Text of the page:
Overall. Yellow. After closing our round in July, the company “got the cold”. We had been pushing so hard for so long, without my direct management oversight, so once tension was relieved, it was time for a bunch of problems to come to the surface, a few people to depart, some structural and cultural changes to be made, and a new clarity to emerge on our plan for the next 18 months. That chapter is now over, and I feel like it was successful overall: the structure, culture and overall plan feel stable.
A new chapter is opening. I see two crises coming. The first is going to be about operational efficiency. Our burn rate is too high — above what we modeled — and the main reason is that our billable hours don’t match 1:1 with agent pay hours. The second is going to be about product-market fit. We don’t have a “print customer” button and we need one. There’s a ton of general demand and we have lock-in, but we need a set of processes we can easily re-sell to a specific type of client. If we resolve these two crises in Q4, then we’ll be able to raise $2M in Q1 and will be on track to get to profitability in Q2 2019. If we don’t, then we’ll be in red until we do.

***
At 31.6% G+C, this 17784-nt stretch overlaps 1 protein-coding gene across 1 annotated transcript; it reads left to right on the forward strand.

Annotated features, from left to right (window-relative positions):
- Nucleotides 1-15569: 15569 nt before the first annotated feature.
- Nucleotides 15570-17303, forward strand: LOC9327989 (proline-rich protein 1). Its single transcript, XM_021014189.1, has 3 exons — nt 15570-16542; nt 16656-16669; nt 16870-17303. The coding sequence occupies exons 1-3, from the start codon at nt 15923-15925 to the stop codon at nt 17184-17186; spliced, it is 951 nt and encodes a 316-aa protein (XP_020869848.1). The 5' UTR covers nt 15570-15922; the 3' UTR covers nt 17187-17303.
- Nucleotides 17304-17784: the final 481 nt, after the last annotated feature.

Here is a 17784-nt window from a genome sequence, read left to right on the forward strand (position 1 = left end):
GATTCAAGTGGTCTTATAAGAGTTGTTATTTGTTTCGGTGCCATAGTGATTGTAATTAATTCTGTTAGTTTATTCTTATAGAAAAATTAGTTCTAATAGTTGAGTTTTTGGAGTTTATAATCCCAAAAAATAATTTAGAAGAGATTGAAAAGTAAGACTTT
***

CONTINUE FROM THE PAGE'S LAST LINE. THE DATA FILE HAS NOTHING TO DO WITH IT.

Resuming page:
My first-person view. The above update is written in “map view,” which obscures the fog of war to provide an artificial clarity. But from my perspective, although it’s easy to see the problems and the theoretical solutions, it’s hard to know what to actually do every day to solve them myself. I rely on Erinn to solve hiring problems, Marshall to solve growth problems, Kamron to solve operations problems, Ric to solve finance problems and Shane to solve tech problems. As long as they see the same problems I see, co-operate with each other and aren’t stuck, then what value do I add? Over the last quarter operating primarily as a manager, I’ve resolved some structural, systems and cultural issues that perhaps only I could solve, but now what is required is very tight project-management. I can’t commit to taking on the set of projects that a COO should take on, because that would bog me down going into Q4 and Q1, when my focus should shift to marketing, fundraising, sales and business development in general. Moving forward my internal contribution will be to provide general leadership on vision, strategy and culture, and resolve a few key escalations. What I really need is a COO to take over management, and an Executive Assistant (via Keats) to abstract me from noise and maximize the value of my time. Erinn is helping me look for these roles but I’m also doing my own hunting. I’ll be the most help to my team if I’m helping us find product-market fit by closing key accounts and telling our story to the world, helping us find talent to solve our operations problems by meeting great people, etc. That’s why I’ve moved back to NYC and am re-entering head’s up mode.